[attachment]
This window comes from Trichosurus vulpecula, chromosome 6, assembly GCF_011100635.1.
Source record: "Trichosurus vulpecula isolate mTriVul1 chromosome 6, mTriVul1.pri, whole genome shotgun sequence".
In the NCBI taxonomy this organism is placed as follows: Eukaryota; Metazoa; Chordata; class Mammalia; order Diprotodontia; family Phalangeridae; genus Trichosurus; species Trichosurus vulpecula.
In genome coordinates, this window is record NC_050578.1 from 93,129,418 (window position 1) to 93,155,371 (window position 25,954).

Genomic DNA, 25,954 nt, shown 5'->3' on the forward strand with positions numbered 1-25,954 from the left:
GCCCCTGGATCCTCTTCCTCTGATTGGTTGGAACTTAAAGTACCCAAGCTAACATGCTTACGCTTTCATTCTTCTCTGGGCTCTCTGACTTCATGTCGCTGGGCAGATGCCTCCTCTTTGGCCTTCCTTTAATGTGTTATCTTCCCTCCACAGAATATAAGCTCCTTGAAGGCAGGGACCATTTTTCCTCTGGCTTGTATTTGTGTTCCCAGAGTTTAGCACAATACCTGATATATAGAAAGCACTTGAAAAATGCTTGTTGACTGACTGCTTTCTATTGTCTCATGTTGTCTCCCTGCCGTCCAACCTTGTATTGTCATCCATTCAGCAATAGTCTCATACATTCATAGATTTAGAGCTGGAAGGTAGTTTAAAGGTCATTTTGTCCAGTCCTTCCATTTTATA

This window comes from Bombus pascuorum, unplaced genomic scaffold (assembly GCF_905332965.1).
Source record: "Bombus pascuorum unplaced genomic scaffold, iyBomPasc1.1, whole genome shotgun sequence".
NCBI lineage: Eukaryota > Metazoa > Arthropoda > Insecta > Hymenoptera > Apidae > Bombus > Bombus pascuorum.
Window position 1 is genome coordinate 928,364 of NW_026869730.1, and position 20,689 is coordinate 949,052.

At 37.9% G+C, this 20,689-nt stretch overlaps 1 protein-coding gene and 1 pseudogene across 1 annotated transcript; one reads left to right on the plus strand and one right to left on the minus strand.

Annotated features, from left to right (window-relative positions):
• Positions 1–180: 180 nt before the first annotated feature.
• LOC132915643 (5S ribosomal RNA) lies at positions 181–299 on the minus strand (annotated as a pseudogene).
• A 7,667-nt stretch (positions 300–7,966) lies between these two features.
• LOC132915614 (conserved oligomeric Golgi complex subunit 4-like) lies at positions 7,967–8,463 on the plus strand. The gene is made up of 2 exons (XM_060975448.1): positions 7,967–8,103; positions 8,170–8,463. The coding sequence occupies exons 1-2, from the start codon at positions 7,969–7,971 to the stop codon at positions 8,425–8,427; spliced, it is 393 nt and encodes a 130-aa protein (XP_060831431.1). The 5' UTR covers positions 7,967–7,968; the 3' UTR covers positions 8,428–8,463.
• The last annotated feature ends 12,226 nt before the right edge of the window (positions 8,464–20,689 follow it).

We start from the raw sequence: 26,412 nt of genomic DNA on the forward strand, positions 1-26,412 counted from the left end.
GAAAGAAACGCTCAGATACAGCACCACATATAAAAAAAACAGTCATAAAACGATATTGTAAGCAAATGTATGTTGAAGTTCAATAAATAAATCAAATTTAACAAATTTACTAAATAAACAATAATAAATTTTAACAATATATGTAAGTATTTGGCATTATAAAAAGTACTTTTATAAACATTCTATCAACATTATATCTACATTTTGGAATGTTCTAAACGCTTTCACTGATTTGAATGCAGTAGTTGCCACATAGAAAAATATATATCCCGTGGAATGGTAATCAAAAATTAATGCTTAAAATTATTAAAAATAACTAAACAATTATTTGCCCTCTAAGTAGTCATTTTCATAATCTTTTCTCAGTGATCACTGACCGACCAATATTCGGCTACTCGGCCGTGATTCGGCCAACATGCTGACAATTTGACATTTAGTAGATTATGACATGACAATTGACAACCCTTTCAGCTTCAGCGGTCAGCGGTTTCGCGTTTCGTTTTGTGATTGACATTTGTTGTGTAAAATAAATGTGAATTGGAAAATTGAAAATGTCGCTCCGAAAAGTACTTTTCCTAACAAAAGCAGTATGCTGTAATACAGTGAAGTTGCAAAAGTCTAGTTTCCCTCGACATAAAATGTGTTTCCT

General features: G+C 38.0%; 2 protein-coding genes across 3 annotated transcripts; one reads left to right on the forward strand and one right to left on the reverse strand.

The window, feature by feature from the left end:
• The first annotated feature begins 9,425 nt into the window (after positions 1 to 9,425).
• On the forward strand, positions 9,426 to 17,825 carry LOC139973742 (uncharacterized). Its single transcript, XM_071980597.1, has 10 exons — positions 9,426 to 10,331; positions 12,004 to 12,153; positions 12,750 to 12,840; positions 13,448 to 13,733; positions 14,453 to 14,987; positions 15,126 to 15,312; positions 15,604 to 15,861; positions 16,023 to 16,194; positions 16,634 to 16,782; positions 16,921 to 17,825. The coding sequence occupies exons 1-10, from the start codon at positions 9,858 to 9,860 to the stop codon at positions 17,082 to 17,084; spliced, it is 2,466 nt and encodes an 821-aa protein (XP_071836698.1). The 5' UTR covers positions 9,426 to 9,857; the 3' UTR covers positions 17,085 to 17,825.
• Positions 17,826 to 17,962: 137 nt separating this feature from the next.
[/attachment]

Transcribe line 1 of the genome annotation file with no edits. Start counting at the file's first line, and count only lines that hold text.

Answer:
This window comes from Trichosurus vulpecula, chromosome 6, assembly GCF_011100635.1.